Global Warming: Enjoy it While You Can
Policymakers have been arguing for nearly a decade over what to do about global warming. Noticeably missing from their debate has been any mention of the fact that natural fluctuations in the Earth's temperature, not humans, are the likely explanation for any recent warming.
Proponents of the global warming theory repeatedly cite a 1.5°F temperature increase over the last 150 years as evidence that man-made CO2 is dangerously warming the planet. Said warming, they contend, will cause disastrous flooding, severe storms, disease, and a mass exodus of environmental refugees.
To address the "crisis," the Clinton Administration and its environmental allies want Congress to ratify a treaty that will hike consumer prices 40 percent and cost the American economy an estimated $3.3 trillion over 20 years. But the apocalyptic predictions by which they justify those drastic steps are unsubstantiated and ignore many fundamental truths about the Earth's climatic behavior.
The fact is, the planet's temperature is constantly rising and falling. To put the current warming trend in perspective, it's important to understand the Earth's geological behavior.
Over the last 700,000 years, the climate has operated on a relatively predictable schedule of 100,000-year glaciation cycles. Each glaciation cycle is typically characterized by 90,000 years of cooling--an ice age--followed by an abrupt warming period, called an interglacial, that lasts 10,000 to 12,000 years. The last ice age reached its coolest point 18,000 to 20,000 years ago, when the average temperature was 9 to 12.6° F cooler than today. Earth is currently in a warm interglacial called the Holocene, which began 10,700 years ago.
Although precise temperature readings over the entire period of geologic history are not available, enough is known to establish climatic trends. During the Holocene, there have been about seven major warming and cooling trends, some lasting as long as 3,000 years, others as short as 650.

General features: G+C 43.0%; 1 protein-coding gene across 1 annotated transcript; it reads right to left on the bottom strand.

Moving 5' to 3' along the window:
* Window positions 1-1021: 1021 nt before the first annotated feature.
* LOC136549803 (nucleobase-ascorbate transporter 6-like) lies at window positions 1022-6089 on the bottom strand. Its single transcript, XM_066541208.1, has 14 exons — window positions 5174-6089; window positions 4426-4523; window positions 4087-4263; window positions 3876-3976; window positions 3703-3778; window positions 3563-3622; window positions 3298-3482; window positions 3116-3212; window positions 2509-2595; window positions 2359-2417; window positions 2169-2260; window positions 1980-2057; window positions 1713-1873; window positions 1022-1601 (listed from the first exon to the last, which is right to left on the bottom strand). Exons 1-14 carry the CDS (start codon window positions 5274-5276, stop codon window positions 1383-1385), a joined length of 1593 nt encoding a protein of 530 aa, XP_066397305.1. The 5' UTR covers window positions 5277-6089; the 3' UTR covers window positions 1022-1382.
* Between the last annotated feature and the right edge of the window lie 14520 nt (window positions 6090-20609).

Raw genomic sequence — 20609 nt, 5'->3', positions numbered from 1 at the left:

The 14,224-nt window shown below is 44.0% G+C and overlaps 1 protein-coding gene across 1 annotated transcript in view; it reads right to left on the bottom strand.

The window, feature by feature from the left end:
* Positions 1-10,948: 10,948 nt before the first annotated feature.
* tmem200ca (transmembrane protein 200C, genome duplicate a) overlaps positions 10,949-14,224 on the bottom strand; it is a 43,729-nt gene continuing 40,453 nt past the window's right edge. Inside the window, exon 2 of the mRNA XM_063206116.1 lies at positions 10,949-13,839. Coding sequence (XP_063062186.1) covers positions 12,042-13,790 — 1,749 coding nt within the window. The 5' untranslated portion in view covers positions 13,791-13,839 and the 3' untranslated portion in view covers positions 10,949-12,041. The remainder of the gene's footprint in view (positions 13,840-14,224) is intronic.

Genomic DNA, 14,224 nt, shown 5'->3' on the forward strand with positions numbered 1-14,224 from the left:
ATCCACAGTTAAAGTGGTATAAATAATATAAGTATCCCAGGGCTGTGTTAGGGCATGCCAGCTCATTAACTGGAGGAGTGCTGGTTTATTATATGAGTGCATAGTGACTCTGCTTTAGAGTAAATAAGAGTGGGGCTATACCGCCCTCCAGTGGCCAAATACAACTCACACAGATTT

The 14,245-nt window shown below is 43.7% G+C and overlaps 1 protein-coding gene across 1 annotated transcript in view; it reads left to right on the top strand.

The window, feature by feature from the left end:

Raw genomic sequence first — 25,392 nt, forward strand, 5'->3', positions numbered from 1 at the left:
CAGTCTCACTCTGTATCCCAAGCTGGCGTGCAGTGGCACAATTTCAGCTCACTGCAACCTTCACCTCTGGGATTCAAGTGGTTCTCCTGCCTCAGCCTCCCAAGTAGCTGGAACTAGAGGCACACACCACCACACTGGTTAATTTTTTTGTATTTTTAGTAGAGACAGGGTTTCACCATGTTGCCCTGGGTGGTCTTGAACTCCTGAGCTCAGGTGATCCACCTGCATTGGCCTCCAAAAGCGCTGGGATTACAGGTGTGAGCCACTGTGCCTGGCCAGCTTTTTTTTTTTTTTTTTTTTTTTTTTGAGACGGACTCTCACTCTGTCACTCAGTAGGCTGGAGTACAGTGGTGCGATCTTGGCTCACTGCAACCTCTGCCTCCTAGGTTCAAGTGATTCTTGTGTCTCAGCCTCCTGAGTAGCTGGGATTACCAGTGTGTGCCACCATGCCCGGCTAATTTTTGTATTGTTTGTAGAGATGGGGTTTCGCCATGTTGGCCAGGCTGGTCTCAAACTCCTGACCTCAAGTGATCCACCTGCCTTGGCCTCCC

The temperature variation in many of these periods averaged as much as 1.8° F--.3° F more than the temperature increase of the last 150 years. Of the six major temperature variations occurring prior to the current era, three produced temperatures warmer than the present average temperature of 59° F, while three produced cooler temperatures.
When the Holocene began as the Earth was coming out of the last ice age, around 8700 B.C., the average global temperature was about 6° F cooler than it is today. By 7500 B.C., the climate had warmed to 60° F, 1° F warmer than the current average temperature. However, the temperature fell again by nearly 2° F over the next one thousand years, settling at an average of 1° F cooler than the current climate.
Between 6500 and 3500 B.C., the temperature increased from 58° F to 62° F. That is the warmest the Earth has been during the Holocene, which is why scientists refer to the period as the Holocene Maximum.
Since the temperature of the Holocene Maximum is close to what global warming models project for the Earth by 2100, how humankind faired during the era is instructive. Most strikingly, it was during this period that the Agricultural Revolution began in the Middle East, laying the foundation for civilization. Yet, greenhouse theory proponents today claim the planet will experience severe environmental distress if the climate is that warm again.
Since the Holocene Maximum, the planet has continued to experience temperature fluctuations. In 900 A.D., the Earth's temperature roughly approximated today's temperature. Then, between 900 and 1100, the climate dramatically warmed. During this period, known to scientists as the Medieval Warm Period, the temperature rose by more than 1° F, reaching an average of 60° or 61° F--as much as 2° F warmer than today.